Cooperative Fish and Wildlife Research Units Program: Georgia
Education, Research and Technical Assistance for Managing Our Natural Resources

Georgia Project


Characterization of spatial and temporal variability in fishes in response to climate change

September 2012 - August 2017


Personnel

Participating Agencies

  • Northeast Climate Science Center

Predicting population responses to climate change requires an understanding of how population dynamics vary over space and time. Although variability has historically been viewed as an impediment to understanding population responses to ecological changes, it can provide an important signal, rather than just being viewed as noise. In this project, we will build upon recently completed analyses of fish population data in the Great Lakes basin to help predict how spatial and temporal variation in fish populations may respond to climate change and other important drivers. We suggest that shifting variance structure can be indicative of population-level responses to climate change. Our proposed research will help elucidate the extent to which quantifiable responses in spatial and temporal variability occur in different forms of fish population data.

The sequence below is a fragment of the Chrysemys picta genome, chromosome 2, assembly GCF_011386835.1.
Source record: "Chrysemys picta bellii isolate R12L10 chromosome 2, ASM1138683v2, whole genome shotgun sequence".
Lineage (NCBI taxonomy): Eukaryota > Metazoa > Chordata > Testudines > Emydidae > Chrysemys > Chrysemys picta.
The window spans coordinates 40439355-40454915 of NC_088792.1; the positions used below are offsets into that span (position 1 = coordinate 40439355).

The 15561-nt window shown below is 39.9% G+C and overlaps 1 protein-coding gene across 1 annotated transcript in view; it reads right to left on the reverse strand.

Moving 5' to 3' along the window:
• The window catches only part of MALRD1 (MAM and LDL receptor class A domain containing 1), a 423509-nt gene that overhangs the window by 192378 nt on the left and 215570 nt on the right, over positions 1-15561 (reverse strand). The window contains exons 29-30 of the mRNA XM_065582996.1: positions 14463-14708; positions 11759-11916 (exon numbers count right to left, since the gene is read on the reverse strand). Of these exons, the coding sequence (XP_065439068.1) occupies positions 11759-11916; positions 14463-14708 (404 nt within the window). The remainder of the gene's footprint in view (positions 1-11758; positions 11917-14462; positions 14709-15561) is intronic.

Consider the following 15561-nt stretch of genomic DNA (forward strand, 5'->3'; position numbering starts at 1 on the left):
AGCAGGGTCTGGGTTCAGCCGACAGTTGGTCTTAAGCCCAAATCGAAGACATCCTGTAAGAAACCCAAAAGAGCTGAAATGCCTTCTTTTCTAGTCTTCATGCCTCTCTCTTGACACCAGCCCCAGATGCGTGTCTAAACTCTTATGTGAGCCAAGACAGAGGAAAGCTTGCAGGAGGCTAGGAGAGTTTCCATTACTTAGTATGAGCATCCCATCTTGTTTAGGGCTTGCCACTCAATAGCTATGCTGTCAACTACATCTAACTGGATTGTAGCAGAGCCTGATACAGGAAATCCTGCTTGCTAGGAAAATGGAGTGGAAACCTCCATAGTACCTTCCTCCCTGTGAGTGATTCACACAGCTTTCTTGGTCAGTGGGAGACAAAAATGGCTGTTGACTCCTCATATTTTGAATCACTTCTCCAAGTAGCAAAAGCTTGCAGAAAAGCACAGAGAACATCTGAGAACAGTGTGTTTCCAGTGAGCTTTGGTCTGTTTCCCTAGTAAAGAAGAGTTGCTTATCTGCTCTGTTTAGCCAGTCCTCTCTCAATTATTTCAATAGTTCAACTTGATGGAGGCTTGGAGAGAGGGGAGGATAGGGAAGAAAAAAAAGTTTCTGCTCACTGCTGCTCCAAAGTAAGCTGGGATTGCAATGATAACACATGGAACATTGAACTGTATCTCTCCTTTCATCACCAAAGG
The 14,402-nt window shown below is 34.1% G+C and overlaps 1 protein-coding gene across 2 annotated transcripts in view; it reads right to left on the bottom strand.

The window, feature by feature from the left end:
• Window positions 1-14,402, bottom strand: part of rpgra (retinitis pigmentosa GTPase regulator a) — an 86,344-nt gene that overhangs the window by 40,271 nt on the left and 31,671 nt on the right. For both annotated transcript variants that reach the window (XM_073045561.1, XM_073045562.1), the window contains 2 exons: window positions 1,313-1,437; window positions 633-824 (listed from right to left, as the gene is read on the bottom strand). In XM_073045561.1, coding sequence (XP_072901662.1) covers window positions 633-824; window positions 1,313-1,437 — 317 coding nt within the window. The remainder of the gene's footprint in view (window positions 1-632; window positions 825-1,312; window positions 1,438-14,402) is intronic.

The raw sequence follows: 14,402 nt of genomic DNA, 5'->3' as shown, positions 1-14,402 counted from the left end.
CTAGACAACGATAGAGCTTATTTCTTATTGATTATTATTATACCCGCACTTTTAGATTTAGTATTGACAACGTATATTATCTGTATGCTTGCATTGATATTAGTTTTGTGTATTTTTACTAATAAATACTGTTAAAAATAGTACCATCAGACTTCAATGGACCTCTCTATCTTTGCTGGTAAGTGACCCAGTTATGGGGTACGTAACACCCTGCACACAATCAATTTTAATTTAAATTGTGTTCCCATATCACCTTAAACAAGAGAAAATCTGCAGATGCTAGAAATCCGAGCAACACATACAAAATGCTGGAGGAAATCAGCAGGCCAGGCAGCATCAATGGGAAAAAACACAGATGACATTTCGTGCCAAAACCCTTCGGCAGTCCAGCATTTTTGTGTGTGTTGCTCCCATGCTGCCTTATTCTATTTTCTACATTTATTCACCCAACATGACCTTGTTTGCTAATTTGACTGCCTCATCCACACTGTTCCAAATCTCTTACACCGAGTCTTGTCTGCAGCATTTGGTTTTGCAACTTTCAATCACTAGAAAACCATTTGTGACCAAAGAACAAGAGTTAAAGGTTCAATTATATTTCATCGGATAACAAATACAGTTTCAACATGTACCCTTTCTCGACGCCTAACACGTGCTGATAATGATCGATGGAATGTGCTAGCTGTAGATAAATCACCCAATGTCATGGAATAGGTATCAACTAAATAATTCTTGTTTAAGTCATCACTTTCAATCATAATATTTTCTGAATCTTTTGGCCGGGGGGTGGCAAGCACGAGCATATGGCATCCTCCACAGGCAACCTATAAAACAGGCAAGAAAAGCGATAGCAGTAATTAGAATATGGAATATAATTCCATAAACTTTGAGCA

Research Publications Publication Date
Vidal, T., B. J. Irwin, C. P. Madenjian, and S. J. Wenger. 2019. Age truncation of alewife in Lake Michigan. Journal of Great Lakes Research. https://doi.org/10.1016/j.jglr.2019.06.006 July 2019
Vidal, T. E., B. J. Irwin, T. Wagner, L. G. Rudstam, J. R. Jackson, and J. R. Bence. 2017. Using Variance Structure to Quantify Responses to Perturbation in Fish Catches. Transactions of the American Fisheries Society 146:584-593. [Featured Article] | Abstract April 2017
Irwin, B., T Wagner, and J. R. Bence. 2018. Characterization of Spatial and Temporal Variability in Fishes in Response to Climate Change. Project completion report [extended abstract], Northeast Climate Science Center. January 2018
Theses and Dissertations Publication Date
Vidal, T. 2017. Understanding the role of variability in fish population and community response to changing environmental conditions, PhD Dissertation, University of Georgia. August 2017
Faulk, E.A. 2015. Patterns in distributions of stream fishes in the Eastern Rivers and Mountains Network: A multi-species occupancy approach. The Pennsylvania State University, University Park, PA. March 2015